The Parti Québécois is charging ahead with a toughened secular charter and ratcheting up the political stakes after threatening to force an election if anyone blocked it from tabling the bill.
The PQ is hinting it will take a similarly hard line later in the legislative process. “We’ll talk about the political meaning of that vote on second reading when the time comes,” said Bernard Drainville, the minister in charge of the file.
Bill 60, introduced Thursday, includes controversial provisions to ban veils, kippas and turbans in the workplace for public servants, including daycare workers, doctors and senior bureaucrats. (Read the full version of the bill.)
But the draft legislation contains elements that weren’t in the September outline that would force the dress code on private contractors and publicly subsidized businesses and it severely curtails promised opt-out provisions for cities and educational institutions. It even covers the food that daycares serve, banning the use of halal or kosher foods to advance a “religious precept.”
After introducing the bill, Mr. Drainville extended one olive branch to opponents who have decried the hypocrisy of cracking down on religious symbols while protecting the calendar-size crucifix hanging in the National Assembly: He declared the government open to a members’ vote on moving the Catholic symbol elsewhere.
A social rift that has opened in Quebec only deepened with the formal arrival of the bill, especially in Montreal, where Muslim groups have reported verbal and physical assaults on women after the outline of the plan was introduced at the end of summer.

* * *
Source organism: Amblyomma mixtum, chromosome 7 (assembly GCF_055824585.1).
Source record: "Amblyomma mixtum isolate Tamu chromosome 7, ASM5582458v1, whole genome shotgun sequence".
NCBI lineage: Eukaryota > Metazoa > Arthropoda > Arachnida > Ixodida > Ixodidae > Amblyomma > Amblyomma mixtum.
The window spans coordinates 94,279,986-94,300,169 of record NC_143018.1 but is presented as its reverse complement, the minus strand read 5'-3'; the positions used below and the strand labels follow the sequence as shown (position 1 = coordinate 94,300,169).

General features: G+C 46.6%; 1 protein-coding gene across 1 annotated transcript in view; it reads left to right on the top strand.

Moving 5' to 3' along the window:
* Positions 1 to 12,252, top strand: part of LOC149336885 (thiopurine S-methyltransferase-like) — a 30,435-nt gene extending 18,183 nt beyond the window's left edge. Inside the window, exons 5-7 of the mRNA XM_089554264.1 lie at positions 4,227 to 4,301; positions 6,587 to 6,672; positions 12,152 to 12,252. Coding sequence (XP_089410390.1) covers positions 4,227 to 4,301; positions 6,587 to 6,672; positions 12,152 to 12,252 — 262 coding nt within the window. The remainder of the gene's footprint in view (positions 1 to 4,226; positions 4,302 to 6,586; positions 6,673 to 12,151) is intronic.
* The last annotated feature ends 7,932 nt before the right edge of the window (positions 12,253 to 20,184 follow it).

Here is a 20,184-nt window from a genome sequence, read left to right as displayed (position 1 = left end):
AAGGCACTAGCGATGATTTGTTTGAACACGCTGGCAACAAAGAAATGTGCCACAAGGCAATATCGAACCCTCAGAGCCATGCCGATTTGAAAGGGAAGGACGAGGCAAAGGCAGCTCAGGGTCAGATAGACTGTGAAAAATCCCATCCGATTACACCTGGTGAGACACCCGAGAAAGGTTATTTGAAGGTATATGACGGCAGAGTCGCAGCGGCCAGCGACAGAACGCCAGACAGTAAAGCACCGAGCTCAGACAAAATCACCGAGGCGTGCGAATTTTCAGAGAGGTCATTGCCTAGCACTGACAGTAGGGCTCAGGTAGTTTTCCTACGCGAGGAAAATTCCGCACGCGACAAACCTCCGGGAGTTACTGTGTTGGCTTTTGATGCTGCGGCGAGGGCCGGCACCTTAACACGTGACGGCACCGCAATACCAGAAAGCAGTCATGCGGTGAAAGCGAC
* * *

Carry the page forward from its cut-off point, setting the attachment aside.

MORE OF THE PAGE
Before the 19-page bill was even made public, the PQ threatened to make a confidence matter out of the simple tabling of the bill – a routine piece of business the Liberals and Coalition Avenir Québec were unlikely to oppose. The move raised expectations that the any future votes on the bill would be votes of confidence. The opposition had long suspected the PQ wants to run an election campaign using the charter as a wedge to bolster support among francophone voters.
The opposition Liberals said they will do everything possible to block passage of the legislation. Leader Philippe Couillard insisted the law is unnecessary and unconstitutional. He predicted it would be easily overturned in court. “This day marks a profound break with our 400-year history of openness and integration. It is a project that I can qualify as being unworkable, illegal and unconstitutional,” Mr. Couillard said. “It is a frontal assault on our freedoms.”
The government promised it will hold public hearings, which may not begin until January. A vote on second reading of the bill is unlikely before late in the winter, when the threat of a spring election will loom.
Samira Laouni of Quebec Muslims for Rights and Freedoms says Muslim women have already paid the price, facing street confrontations. Some women who emigrated from French-speaking North Africa have started to take English lessons so they can find work outside Quebec, said Salam Elmenyawi, president of the Muslim Council of Montreal. “This debate has poisoned the atmosphere in Quebec and will continue to do so for a long time,” Mr. Elmenyawi said.
Dr. Mark Wainberg, an internationally renowned AIDS researcher based at Montreal’s Jewish General Hospital, said the legislation is “politically motivated and doesn’t have a lot of rationale.”